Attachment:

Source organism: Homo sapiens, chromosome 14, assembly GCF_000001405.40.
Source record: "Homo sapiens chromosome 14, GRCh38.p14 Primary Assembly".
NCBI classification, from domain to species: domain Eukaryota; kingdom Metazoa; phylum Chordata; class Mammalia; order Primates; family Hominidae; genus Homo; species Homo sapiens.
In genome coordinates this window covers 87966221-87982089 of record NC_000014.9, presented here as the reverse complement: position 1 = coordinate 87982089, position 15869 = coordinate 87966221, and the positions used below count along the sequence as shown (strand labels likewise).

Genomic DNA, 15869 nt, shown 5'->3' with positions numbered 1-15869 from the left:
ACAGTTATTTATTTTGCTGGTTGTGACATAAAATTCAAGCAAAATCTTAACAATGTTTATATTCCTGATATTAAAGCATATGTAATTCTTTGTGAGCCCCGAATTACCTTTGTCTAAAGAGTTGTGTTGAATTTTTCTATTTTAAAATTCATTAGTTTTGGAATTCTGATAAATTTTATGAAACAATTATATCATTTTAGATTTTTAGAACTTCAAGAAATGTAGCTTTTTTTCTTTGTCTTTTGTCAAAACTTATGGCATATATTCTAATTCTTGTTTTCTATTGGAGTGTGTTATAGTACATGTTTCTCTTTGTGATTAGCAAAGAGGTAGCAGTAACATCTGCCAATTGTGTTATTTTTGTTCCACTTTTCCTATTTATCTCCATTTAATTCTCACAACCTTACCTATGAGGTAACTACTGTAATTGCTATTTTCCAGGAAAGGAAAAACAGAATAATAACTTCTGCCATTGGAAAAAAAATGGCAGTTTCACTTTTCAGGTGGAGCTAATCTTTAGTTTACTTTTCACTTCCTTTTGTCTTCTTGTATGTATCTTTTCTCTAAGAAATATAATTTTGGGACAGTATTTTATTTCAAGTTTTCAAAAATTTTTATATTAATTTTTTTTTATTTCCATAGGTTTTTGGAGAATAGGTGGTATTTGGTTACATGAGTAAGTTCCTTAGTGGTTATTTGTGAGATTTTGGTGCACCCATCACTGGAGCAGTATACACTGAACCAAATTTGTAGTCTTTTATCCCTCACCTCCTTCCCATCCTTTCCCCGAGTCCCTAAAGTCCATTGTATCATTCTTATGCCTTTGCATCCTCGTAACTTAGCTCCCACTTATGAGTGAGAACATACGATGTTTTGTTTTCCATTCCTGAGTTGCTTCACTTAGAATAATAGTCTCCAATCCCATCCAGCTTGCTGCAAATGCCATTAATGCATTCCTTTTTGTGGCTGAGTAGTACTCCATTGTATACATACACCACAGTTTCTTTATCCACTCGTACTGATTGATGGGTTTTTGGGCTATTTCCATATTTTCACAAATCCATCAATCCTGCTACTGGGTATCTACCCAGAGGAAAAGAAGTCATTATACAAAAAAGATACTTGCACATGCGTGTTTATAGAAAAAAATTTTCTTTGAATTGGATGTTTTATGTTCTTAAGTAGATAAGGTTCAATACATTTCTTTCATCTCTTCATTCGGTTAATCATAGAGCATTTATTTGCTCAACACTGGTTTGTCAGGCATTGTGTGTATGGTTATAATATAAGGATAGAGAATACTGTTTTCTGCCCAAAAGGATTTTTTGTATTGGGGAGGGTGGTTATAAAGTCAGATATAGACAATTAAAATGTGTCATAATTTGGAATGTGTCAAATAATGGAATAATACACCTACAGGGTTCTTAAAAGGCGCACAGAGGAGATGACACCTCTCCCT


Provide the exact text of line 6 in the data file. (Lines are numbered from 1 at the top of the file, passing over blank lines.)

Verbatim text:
ACAGTTATTTATTTTGCTGGTTGTGACATAAAATTCAAGCAAAATCTTAACAATGTTTATATTCCTGATATTAAAGCATATGTAATTCTTTGTGAGCCCCGAATTACCTTTGTCTAAAGAGTTGTGTTGAATTTTTCTATTTTAAAATTCATTAGTTTTGGAATTCTGATAAATTTTATGAAACAATTATATCATTTTAGATTTTTAGAACTTCAAGAAATGTAGCTTTTTTTCTTTGTCTTTTGTCAAAACTTATGGCATATATTCTAATTCTTGTTTTCTATTGGAGTGTGTTATAGTACATGTTTCTCTTTGTGATTAGCAAAGAGGTAGCAGTAACATCTGCCAATTGTGTTATTTTTGTTCCACTTTTCCTATTTATCTCCATTTAATTCTCACAACCTTACCTATGAGGTAACTACTGTAATTGCTATTTTCCAGGAAAGGAAAAACAGAATAATAACTTCTGCCATTGGAAAAAAAATGGCAGTTTCACTTTTCAGGTGGAGCTAATCTTTAGTTTACTTTTCACTTCCTTTTGTCTTCTTGTATGTATCTTTTCTCTAAGAAATATAATTTTGGGACAGTATTTTATTTCAAGTTTTCAAAAATTTTTATATTAATTTTTTTTTATTTCCATAGGTTTTTGGAGAATAGGTGGTATTTGGTTACATGAGTAAGTTCCTTAGTGGTTATTTGTGAGATTTTGGTGCACCCATCACTGGAGCAGTATACACTGAACCAAATTTGTAGTCTTTTATCCCTCACCTCCTTCCCATCCTTTCCCCGAGTCCCTAAAGTCCATTGTATCATTCTTATGCCTTTGCATCCTCGTAACTTAGCTCCCACTTATGAGTGAGAACATACGATGTTTTGTTTTCCATTCCTGAGTTGCTTCACTTAGAATAATAGTCTCCAATCCCATCCAGCTTGCTGCAAATGCCATTAATGCATTCCTTTTTGTGGCTGAGTAGTACTCCATTGTATACATACACCACAGTTTCTTTATCCACTCGTACTGATTGATGGGTTTTTGGGCTATTTCCATATTTTCACAAATCCATCAATCCTGCTACTGGGTATCTACCCAGAGGAAAAGAAGTCATTATACAAAAAAGATACTTGCACATGCGTGTTTATAGAAAAAAATTTTCTTTGAATTGGATGTTTTATGTTCTTAAGTAGATAAGGTTCAATACATTTCTTTCATCTCTTCATTCGGTTAATCATAGAGCATTTATTTGCTCAACACTGGTTTGTCAGGCATTGTGTGTATGGTTATAATATAAGGATAGAGAATACTGTTTTCTGCCCAAAAGGATTTTTTGTATTGGGGAGGGTGGTTATAAAGTCAGATATAGACAATTAAAATGTGTCATAATTTGGAATGTGTCAAATAATGGAATAATACACCTACAGGGTTCTTAAAAGGCGCACAGAGGAGATGACACCTCTCCCT